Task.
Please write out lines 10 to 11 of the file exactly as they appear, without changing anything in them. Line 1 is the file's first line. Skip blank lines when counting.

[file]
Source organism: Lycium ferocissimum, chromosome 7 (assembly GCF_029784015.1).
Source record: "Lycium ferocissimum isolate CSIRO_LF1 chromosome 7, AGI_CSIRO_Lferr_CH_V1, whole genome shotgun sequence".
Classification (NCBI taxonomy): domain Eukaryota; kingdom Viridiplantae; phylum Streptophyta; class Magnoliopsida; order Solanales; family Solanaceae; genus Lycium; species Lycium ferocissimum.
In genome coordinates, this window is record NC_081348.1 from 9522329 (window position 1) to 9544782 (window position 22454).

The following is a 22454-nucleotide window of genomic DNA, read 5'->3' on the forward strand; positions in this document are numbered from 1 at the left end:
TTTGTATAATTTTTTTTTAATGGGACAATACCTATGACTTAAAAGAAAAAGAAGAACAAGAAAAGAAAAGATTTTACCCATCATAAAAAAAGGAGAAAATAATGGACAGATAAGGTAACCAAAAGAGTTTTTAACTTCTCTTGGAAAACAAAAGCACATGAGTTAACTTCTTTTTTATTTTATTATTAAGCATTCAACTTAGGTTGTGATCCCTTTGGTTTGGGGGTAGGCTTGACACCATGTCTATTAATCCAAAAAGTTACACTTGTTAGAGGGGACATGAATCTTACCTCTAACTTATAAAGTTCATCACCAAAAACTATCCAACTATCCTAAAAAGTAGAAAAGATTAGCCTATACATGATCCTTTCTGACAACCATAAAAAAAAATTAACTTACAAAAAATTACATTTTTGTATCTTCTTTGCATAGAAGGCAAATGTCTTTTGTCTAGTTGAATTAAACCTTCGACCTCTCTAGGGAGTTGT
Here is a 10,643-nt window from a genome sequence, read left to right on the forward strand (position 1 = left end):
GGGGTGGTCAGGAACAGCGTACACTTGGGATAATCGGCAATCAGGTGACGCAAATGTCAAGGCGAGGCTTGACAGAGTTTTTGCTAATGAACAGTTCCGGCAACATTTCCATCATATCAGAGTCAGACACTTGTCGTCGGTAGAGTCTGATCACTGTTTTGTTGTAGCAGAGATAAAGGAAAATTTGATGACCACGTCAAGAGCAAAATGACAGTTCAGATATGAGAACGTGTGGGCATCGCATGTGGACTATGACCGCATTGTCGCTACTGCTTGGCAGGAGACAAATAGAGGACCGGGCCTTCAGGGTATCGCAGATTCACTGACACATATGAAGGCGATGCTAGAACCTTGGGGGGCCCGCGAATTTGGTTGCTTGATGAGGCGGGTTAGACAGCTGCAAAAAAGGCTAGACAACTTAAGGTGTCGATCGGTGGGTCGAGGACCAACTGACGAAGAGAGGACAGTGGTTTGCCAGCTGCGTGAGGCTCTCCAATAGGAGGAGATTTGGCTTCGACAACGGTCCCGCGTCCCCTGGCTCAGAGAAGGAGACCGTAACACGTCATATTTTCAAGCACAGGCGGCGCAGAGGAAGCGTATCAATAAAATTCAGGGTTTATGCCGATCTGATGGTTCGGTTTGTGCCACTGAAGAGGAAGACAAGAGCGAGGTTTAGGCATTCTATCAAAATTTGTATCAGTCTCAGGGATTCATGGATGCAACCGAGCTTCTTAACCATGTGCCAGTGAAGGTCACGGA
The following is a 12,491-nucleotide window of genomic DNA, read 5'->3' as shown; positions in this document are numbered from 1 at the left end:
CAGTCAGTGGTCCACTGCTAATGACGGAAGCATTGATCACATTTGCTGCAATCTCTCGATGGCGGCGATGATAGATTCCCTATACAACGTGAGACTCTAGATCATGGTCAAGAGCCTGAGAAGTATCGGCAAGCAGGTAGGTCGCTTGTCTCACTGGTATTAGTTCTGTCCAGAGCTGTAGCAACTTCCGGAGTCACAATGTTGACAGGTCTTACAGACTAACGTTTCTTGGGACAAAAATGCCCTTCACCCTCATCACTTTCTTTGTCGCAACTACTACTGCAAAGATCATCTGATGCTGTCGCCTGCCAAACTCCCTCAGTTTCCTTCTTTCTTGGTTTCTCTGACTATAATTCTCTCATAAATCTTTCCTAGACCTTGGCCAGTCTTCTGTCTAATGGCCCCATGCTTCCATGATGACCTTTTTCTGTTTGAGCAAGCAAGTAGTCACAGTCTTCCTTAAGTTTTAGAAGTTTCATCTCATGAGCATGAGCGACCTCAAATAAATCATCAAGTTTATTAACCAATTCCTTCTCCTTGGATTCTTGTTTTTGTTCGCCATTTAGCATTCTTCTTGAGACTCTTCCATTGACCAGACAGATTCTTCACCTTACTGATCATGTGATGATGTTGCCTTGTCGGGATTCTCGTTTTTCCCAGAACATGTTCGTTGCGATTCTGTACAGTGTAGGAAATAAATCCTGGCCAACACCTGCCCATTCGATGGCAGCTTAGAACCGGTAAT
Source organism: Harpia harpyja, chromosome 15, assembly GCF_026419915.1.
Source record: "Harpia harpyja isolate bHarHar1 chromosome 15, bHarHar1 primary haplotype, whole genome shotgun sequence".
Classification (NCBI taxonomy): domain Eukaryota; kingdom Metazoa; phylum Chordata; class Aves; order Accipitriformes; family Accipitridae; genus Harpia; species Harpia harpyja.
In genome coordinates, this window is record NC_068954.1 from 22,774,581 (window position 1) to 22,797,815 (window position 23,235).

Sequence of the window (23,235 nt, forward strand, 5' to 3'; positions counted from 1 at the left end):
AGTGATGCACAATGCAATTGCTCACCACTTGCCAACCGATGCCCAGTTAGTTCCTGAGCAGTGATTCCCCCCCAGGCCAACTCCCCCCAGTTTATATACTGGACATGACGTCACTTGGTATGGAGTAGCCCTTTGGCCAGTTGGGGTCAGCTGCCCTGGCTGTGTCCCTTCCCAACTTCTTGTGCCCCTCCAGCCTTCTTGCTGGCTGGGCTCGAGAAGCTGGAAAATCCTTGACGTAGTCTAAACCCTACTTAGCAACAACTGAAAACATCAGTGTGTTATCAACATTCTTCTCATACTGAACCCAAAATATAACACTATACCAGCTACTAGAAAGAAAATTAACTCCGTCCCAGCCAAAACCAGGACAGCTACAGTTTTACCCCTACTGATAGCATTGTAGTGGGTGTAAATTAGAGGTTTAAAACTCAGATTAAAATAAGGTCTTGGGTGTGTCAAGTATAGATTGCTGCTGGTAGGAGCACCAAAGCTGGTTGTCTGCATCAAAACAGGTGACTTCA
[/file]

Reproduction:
CAGTCAGTGGTCCACTGCTAATGACGGAAGCATTGATCACATTTGCTGCAATCTCTCGATGGCGGCGATGATAGATTCCCTATACAACGTGAGACTCTAGATCATGGTCAAGAGCCTGAGAAGTATCGGCAAGCAGGTAGGTCGCTTGTCTCACTGGTATTAGTTCTGTCCAGAGCTGTAGCAACTTCCGGAGTCACAATGTTGACAGGTCTTACAGACTAACGTTTCTTGGGACAAAAATGCCCTTCACCCTCATCACTTTCTTTGTCGCAACTACTACTGCAAAGATCATCTGATGCTGTCGCCTGCCAAACTCCCTCAGTTTCCTTCTTTCTTGGTTTCTCTGACTATAATTCTCTCATAAATCTTTCCTAGACCTTGGCCAGTCTTCTGTCTAATGGCCCCATGCTTCCATGATGACCTTTTTCTGTTTGAGCAAGCAAGTAGTCACAGTCTTCCTTAAGTTTTAGAAGTTTCATCTCATGAGCATGAGCGACCTCAAATAAATCATCAAGTTTATTAACCAATTCCTTCTCCTTGGATTCTTGTTTTTGTTCGCCATTTAGCATTCTTCTTGAGACTCTTCCATTGACCAGACAGATTCTTCACCTTACTGATCATGTGATGATGTTGCCTTGTCGGGATTCTCGTTTTTCCCAGAACATGTTCGTTGCGATTCTGTACAGTGTAGGAAATAAATCCTGGCCAACACCTGCCCATTCGATGGCAGCTTAGAACCGGTAAT
Source organism: Harpia harpyja, chromosome 15, assembly GCF_026419915.1.